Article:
According to a release by the centre, the beneficiary countries are Antigua and Barbuda, Dominica, Grenada, Guyana, St. Kitts and Nevis, Saint Lucia, St. Vincent and the Grenadines, Barbados, Trinidad and Tobago, and Suriname. USAID’s Chief of Mission, Christopher Cushing, the wide array of stakeholders in attendance at the programme launch stated that, “this partnership seeks to reduce the risks to human and natural assets resulting from climate variability in the Eastern and Southern Caribbean. We will work together with the 5Cs to create an integrated system to sustainably adapt to climate change in the ECS.
The climate-resilient development initiative contributes to a coherent regional effort to tackle climate change-induced challenges in the Caribbean. It builds upon both USAID’s Eastern and Southern Caribbean Regional Development Cooperative Strategy, which is addressing development challenges in the Eastern and Southern Caribbean, and the CCCCC’s Regional Framework for Achieving Development Resilient to a Changing Climate and its associated Implementation Plan that were unanimously endorsed by Caribbean Community (CARICOM) Heads. “Our helping communities and government manage their water sources or sometimes, the lack thereof, is encouraging the private sector and others to adopt renewable energy approaches, while working with governments so they can develop the right frameworks and policies to encourage the uptake of renewable,” states Cushing.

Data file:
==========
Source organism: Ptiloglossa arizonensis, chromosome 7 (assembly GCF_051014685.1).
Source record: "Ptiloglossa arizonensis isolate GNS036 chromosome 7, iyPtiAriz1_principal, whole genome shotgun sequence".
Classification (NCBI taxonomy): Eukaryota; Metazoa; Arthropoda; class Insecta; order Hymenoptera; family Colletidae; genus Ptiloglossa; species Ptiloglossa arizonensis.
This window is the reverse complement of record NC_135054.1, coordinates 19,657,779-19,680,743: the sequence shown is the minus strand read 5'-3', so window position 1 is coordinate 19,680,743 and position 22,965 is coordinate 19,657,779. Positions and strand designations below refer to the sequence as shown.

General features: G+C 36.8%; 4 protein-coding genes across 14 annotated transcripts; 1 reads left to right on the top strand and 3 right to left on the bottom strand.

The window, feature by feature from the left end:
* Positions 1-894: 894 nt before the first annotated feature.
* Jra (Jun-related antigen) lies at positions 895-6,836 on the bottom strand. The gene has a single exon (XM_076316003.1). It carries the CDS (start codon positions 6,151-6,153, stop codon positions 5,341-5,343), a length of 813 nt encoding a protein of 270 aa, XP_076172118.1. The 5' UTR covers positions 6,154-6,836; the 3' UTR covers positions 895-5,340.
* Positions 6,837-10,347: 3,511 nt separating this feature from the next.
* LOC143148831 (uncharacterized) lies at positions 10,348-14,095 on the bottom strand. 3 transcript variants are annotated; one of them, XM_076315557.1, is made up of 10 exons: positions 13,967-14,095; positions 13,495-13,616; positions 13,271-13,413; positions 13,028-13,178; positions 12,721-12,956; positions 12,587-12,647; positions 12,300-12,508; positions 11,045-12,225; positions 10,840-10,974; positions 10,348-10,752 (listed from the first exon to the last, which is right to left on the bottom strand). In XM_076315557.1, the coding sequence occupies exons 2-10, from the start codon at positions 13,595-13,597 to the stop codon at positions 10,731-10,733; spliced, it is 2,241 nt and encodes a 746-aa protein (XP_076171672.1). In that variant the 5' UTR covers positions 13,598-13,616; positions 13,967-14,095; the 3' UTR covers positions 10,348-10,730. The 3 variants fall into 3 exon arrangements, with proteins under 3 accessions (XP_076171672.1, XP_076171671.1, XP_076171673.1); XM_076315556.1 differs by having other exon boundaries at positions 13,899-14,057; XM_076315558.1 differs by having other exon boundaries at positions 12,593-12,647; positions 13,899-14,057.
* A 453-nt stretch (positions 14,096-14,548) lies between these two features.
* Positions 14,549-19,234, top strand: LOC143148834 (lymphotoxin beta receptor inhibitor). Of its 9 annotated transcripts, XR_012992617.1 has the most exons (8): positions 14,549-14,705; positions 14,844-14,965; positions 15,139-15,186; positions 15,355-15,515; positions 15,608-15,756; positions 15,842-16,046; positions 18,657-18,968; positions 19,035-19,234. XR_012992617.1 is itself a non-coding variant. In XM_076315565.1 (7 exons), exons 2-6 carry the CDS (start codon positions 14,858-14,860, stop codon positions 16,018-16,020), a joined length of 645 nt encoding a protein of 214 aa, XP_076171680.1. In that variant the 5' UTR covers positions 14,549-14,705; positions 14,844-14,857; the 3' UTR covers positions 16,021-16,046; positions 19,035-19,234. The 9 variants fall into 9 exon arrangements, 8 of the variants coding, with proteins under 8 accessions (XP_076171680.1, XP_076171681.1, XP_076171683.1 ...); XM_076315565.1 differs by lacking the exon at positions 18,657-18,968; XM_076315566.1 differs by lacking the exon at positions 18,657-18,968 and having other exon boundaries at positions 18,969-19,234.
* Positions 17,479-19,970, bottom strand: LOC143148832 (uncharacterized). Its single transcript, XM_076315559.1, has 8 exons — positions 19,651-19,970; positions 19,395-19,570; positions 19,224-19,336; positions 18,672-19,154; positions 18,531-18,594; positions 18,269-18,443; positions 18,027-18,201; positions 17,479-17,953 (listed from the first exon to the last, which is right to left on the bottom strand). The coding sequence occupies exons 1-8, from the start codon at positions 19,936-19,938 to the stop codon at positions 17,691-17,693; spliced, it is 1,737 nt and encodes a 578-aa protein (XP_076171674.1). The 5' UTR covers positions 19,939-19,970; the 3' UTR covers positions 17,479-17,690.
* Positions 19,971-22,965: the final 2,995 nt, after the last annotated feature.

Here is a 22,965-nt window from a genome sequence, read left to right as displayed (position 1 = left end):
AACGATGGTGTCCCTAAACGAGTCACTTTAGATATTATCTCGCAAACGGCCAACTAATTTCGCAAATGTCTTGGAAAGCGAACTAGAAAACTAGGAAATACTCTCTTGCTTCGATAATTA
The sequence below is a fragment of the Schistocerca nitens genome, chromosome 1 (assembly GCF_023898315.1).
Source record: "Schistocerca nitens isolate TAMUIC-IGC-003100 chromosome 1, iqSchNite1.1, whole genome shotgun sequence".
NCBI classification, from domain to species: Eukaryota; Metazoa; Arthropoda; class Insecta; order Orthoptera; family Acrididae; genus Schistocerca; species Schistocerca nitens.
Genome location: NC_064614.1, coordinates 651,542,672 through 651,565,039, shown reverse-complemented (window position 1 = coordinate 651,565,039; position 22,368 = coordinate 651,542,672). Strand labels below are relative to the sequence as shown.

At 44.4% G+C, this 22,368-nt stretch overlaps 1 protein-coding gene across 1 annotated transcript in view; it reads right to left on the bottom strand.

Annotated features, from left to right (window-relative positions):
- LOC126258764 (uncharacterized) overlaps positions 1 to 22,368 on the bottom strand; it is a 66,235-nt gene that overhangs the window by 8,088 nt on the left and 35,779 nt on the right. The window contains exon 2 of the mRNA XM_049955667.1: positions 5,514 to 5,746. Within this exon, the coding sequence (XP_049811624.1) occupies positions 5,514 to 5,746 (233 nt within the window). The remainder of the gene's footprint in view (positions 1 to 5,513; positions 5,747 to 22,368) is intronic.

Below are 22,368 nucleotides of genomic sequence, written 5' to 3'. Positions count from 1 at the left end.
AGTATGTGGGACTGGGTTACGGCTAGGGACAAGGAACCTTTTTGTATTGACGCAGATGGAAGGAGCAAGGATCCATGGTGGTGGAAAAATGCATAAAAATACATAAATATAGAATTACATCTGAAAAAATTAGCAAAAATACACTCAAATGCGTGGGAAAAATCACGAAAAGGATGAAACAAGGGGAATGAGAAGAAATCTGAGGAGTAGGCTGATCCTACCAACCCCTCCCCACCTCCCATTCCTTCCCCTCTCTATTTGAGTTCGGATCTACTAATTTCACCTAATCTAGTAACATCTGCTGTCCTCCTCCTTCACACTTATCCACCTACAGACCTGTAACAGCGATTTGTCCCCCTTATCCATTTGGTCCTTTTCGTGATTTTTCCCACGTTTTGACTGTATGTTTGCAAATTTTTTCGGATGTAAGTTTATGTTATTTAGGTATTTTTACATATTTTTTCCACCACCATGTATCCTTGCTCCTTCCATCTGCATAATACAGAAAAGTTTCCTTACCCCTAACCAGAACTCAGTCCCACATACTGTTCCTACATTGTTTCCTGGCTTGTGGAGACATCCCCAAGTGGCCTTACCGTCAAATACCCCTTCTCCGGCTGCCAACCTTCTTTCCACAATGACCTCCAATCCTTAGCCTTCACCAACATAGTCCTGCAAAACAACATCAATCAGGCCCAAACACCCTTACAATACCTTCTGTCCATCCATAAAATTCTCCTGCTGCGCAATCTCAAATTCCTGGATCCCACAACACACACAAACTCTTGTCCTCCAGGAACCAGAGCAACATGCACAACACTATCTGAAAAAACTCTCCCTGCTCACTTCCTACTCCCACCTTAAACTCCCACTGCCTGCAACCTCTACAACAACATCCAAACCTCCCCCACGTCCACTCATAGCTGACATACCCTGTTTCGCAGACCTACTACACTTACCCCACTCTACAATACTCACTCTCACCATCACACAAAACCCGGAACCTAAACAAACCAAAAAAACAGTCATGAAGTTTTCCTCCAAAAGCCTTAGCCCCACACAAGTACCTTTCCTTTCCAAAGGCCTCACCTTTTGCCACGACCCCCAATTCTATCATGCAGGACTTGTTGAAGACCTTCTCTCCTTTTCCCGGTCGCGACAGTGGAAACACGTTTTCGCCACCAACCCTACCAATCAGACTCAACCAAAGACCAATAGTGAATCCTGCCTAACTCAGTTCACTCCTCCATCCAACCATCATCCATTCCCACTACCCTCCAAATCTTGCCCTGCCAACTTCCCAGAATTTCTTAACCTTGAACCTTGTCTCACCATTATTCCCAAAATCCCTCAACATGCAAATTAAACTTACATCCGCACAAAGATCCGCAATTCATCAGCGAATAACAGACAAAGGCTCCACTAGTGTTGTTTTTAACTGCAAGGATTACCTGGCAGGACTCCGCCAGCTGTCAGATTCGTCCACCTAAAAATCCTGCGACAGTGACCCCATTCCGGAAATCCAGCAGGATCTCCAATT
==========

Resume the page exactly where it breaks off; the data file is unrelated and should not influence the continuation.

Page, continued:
The Executive Director of the Caribbean Community Climate Change Centre, Dr. Kenrick Leslie, added that the programme shows the value of partnership for capacity-building and realising tangible outcomes. He noted that “donor countries stand with us side by side because they recognised the need for an institution that would help lead the way to address the issues of climate change and sea-level rise. “While CCAP is a programme to help the Eastern and Southern Caribbean countries, it is helping the Centre to have the skills that will help us to propel the needs of our region in developing programmes to meet our obligations.”
The Caribbean Community Climate Change Centre coordinates the region’s response to climate change. Officially opened in August 2005, the Centre is the key node for information on climate change issues and the region’s response to managing and adapting to climate change. We maintain the Caribbean’s most extensive repository of information and data on climate change specific to the region, which in part enables us to provide climate change-related policy advice and guidelines to CARICOM member states through the CARICOM Secretariat. In this role, the Centre is recognised by the United Nations Framework Convention on Climate Change, the United Nations Environment Programme, and other international agencies as the focal point for climate change issues in the Caribbean. The Centre is also a United Nations Institute for Training and Research recognised Centre of Excellence, one of an elite few.